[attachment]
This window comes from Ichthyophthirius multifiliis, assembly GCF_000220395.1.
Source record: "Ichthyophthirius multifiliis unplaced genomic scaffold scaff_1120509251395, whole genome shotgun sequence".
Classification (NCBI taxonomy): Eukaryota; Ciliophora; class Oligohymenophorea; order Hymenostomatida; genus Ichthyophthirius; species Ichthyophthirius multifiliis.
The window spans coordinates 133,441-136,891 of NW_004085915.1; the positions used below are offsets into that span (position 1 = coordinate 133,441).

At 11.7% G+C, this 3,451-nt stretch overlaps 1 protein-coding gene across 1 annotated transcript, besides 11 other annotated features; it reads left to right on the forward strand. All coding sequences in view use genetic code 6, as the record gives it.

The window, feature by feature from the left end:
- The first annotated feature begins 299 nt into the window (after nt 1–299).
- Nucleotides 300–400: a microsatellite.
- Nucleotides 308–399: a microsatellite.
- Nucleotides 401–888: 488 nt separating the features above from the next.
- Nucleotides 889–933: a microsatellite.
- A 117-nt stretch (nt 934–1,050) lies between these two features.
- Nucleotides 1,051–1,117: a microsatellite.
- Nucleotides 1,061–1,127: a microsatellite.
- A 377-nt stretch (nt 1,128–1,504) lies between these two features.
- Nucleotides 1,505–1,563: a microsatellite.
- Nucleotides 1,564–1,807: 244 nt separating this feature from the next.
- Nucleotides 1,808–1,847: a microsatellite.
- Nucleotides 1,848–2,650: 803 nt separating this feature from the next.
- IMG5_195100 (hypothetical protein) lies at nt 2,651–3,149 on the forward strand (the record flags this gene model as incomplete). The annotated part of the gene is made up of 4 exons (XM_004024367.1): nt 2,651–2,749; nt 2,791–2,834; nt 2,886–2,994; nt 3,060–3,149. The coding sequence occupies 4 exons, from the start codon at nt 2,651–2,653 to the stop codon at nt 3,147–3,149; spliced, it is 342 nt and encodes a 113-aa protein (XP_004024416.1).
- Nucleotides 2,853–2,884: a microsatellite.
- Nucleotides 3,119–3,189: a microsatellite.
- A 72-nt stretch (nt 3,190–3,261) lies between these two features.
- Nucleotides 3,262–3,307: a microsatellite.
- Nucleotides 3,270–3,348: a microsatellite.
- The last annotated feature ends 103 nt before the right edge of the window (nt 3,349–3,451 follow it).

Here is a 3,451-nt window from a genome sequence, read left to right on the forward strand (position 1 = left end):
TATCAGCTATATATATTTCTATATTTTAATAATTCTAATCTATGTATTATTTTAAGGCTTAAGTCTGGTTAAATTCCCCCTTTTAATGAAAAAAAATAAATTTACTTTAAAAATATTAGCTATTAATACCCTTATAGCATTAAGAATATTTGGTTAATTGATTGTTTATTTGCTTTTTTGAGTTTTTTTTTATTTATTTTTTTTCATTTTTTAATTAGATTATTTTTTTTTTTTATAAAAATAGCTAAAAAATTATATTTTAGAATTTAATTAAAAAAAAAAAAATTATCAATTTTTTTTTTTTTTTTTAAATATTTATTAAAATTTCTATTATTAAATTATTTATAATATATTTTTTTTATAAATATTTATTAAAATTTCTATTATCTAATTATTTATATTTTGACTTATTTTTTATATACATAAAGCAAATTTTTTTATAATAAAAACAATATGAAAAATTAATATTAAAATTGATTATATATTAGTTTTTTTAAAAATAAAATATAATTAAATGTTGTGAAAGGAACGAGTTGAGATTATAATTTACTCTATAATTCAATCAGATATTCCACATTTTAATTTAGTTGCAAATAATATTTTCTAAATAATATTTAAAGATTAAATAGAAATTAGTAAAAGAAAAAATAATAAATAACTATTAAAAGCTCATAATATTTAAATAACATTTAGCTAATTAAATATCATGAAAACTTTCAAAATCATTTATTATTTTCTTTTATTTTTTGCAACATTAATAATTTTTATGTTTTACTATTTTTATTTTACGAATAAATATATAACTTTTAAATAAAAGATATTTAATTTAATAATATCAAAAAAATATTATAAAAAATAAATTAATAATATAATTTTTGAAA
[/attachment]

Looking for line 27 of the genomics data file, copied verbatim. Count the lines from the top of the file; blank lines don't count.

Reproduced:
Here is a 3,451-nt window from a genome sequence, read left to right on the forward strand (position 1 = left end):